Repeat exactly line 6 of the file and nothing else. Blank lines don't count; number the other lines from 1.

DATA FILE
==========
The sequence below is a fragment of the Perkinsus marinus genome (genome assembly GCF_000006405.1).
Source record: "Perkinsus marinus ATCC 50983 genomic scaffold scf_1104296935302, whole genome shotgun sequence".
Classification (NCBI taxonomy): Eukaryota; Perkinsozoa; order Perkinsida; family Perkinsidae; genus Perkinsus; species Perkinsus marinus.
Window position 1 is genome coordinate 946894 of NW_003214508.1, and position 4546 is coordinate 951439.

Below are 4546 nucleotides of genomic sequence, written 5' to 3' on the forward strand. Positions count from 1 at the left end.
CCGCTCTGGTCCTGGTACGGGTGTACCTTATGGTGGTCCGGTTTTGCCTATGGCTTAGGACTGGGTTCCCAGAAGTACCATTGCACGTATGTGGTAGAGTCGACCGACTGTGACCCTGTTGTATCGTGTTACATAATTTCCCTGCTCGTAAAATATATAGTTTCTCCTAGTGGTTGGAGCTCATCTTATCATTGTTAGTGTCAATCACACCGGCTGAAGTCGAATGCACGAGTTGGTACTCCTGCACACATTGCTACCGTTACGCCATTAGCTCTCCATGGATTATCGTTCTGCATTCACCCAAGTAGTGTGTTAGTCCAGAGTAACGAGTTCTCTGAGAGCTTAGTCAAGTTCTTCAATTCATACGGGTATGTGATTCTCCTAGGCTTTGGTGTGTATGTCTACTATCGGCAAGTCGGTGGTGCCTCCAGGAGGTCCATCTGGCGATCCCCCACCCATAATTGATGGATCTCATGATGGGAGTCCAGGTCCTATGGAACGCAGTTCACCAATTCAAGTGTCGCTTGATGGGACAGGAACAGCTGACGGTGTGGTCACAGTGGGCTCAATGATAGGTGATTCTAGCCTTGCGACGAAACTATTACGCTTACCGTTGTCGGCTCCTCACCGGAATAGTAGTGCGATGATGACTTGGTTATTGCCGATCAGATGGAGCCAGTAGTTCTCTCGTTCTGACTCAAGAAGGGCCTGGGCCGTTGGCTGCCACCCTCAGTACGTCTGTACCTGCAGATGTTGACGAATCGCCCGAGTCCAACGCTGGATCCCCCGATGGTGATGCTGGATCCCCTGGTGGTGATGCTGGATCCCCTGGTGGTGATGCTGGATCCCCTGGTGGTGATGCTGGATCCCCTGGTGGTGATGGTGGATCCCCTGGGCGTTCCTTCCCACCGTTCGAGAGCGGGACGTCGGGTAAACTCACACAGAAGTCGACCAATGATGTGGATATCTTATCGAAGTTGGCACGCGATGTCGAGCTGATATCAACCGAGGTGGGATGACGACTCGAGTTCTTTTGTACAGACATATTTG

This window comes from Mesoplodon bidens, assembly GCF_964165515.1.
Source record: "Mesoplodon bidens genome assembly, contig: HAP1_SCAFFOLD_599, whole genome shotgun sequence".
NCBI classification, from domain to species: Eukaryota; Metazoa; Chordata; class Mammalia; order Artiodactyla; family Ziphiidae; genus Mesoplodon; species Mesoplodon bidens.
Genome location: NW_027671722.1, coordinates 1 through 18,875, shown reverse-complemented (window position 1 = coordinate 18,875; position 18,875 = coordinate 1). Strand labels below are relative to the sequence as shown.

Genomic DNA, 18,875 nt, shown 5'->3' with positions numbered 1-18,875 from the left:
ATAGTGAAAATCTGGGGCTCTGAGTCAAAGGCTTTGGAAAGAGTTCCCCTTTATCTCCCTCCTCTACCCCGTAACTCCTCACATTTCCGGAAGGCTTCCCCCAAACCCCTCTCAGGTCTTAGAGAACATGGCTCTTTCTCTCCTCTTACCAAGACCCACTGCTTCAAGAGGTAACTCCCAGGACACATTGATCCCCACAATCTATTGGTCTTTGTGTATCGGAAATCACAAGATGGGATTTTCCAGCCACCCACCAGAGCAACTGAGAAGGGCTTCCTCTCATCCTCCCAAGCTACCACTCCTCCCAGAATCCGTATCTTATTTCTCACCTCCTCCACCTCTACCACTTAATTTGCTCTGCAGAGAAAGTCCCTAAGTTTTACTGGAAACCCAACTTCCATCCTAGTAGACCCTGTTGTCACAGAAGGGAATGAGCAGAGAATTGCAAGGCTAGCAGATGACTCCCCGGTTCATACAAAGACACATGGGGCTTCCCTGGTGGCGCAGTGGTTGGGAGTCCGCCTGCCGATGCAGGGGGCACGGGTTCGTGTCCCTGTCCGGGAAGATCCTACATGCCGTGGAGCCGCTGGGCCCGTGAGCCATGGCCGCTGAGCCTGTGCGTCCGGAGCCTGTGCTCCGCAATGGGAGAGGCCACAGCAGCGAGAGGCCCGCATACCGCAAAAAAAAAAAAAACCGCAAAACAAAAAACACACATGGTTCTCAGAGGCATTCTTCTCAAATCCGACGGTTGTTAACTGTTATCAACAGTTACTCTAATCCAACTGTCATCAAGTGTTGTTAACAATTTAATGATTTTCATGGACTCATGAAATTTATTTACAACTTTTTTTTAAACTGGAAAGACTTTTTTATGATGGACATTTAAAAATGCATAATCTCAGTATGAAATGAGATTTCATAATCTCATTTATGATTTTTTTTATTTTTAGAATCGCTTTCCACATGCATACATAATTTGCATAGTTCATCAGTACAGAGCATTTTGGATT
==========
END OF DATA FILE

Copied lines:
CCGCTCTGGTCCTGGTACGGGTGTACCTTATGGTGGTCCGGTTTTGCCTATGGCTTAGGACTGGGTTCCCAGAAGTACCATTGCACGTATGTGGTAGAGTCGACCGACTGTGACCCTGTTGTATCGTGTTACATAATTTCCCTGCTCGTAAAATATATAGTTTCTCCTAGTGGTTGGAGCTCATCTTATCATTGTTAGTGTCAATCACACCGGCTGAAGTCGAATGCACGAGTTGGTACTCCTGCACACATTGCTACCGTTACGCCATTAGCTCTCCATGGATTATCGTTCTGCATTCACCCAAGTAGTGTGTTAGTCCAGAGTAACGAGTTCTCTGAGAGCTTAGTCAAGTTCTTCAATTCATACGGGTATGTGATTCTCCTAGGCTTTGGTGTGTATGTCTACTATCGGCAAGTCGGTGGTGCCTCCAGGAGGTCCATCTGGCGATCCCCCACCCATAATTGATGGATCTCATGATGGGAGTCCAGGTCCTATGGAACGCAGTTCACCAATTCAAGTGTCGCTTGATGGGACAGGAACAGCTGACGGTGTGGTCACAGTGGGCTCAATGATAGGTGATTCTAGCCTTGCGACGAAACTATTACGCTTACCGTTGTCGGCTCCTCACCGGAATAGTAGTGCGATGATGACTTGGTTATTGCCGATCAGATGGAGCCAGTAGTTCTCTCGTTCTGACTCAAGAAGGGCCTGGGCCGTTGGCTGCCACCCTCAGTACGTCTGTACCTGCAGATGTTGACGAATCGCCCGAGTCCAACGCTGGATCCCCCGATGGTGATGCTGGATCCCCTGGTGGTGATGCTGGATCCCCTGGTGGTGATGCTGGATCCCCTGGTGGTGATGCTGGATCCCCTGGTGGTGATGGTGGATCCCCTGGGCGTTCCTTCCCACCGTTCGAGAGCGGGACGTCGGGTAAACTCACACAGAAGTCGACCAATGATGTGGATATCTTATCGAAGTTGGCACGCGATGTCGAGCTGATATCAACCGAGGTGGGATGACGACTCGAGTTCTTTTGTACAGACATATTTG